Iran reiterated its readiness to allow nuclear inspectors to visit the Parchin military site if the Persian Gulf nation’s right to enrich uranium is acknowledged by world powers.
“We are prepared to come to a comprehensive agreement” with the International Atomic Energy Agency in which Iran’s rights as a signatory to the nuclear Non-Proliferation Treaty would be “fully endorsed and recognized,” Iranian Foreign Ministry spokesman Ramin Mehmanparast told reporters today.
The deal “would include the removal of concerns, and the visit of the Parchin military site could be one of these agreements,” Mehmanparast said in Tehran today.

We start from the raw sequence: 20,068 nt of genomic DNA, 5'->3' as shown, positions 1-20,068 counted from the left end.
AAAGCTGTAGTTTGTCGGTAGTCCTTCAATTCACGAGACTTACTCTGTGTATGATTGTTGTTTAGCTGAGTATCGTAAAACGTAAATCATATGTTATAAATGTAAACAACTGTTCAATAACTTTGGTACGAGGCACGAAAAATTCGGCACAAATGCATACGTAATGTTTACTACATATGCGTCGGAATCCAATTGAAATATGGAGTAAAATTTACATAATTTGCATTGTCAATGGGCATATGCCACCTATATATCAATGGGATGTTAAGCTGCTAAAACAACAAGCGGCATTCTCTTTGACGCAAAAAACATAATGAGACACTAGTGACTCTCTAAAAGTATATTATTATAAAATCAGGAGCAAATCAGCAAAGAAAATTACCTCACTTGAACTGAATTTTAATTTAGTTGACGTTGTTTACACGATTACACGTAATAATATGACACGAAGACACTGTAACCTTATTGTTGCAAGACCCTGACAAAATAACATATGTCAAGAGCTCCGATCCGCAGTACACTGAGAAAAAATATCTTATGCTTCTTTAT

Mehmanparast’s comments, broadcast on state television, come before a visit tomorrow by an IAEA team seeking broader access to suspected nuclear facilities. The two sides met in Tehran in January, when Iranian officials didn’t allow the UN atomic watchdog to visit Parchin.
The IAEA says it has received intelligence that Iran carried out nuclear work at Parchin. Iranian officials say the evidence given to the agency by unidentified countries isn’t genuine, and point out that they haven’t been given access to the documents.
The U.S. and its allies say Iran may seek to make a nuclear bomb, while Iran says its program is solely civilian and needed to secure energy. IAEA officials routinely inspect Iran’s declared nuclear facilities, including enrichment plants at Natanz and Fordo, though treaty arrangements don’t compel the country to open up peripheral facilities.
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